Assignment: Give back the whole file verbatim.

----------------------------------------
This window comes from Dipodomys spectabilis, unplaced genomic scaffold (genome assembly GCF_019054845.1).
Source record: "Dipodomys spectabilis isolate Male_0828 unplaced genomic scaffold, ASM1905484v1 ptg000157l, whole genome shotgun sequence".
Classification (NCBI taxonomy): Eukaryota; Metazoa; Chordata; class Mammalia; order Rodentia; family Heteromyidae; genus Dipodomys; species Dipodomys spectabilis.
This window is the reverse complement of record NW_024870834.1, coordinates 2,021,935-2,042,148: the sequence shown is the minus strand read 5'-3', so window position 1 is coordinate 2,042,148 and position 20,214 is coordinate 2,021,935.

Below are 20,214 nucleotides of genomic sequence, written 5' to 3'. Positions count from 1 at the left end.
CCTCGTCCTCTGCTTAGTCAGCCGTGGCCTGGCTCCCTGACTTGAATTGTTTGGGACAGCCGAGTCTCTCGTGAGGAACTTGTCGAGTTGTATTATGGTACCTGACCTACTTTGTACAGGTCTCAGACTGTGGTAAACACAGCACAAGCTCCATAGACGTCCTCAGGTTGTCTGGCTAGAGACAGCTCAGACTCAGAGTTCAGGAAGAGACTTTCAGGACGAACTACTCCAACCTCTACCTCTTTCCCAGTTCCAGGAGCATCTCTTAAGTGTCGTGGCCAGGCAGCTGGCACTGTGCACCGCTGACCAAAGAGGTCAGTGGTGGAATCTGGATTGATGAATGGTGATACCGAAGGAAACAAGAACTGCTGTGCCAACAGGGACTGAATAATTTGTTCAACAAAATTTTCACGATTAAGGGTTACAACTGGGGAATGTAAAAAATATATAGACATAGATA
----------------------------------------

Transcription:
This window comes from Dipodomys spectabilis, unplaced genomic scaffold (genome assembly GCF_019054845.1).
Source record: "Dipodomys spectabilis isolate Male_0828 unplaced genomic scaffold, ASM1905484v1 ptg000157l, whole genome shotgun sequence".
Classification (NCBI taxonomy): Eukaryota; Metazoa; Chordata; class Mammalia; order Rodentia; family Heteromyidae; genus Dipodomys; species Dipodomys spectabilis.
This window is the reverse complement of record NW_024870834.1, coordinates 2,021,935-2,042,148: the sequence shown is the minus strand read 5'-3', so window position 1 is coordinate 2,042,148 and position 20,214 is coordinate 2,021,935.

Below are 20,214 nucleotides of genomic sequence, written 5' to 3'. Positions count from 1 at the left end.
CCTCGTCCTCTGCTTAGTCAGCCGTGGCCTGGCTCCCTGACTTGAATTGTTTGGGACAGCCGAGTCTCTCGTGAGGAACTTGTCGAGTTGTATTATGGTACCTGACCTACTTTGTACAGGTCTCAGACTGTGGTAAACACAGCACAAGCTCCATAGACGTCCTCAGGTTGTCTGGCTAGAGACAGCTCAGACTCAGAGTTCAGGAAGAGACTTTCAGGACGAACTACTCCAACCTCTACCTCTTTCCCAGTTCCAGGAGCATCTCTTAAGTGTCGTGGCCAGGCAGCTGGCACTGTGCACCGCTGACCAAAGAGGTCAGTGGTGGAATCTGGATTGATGAATGGTGATACCGAAGGAAACAAGAACTGCTGTGCCAACAGGGACTGAATAATTTGTTCAACAAAATTTTCACGATTAAGGGTTACAACTGGGGAATGTAAAAAATATATAGACATAGATA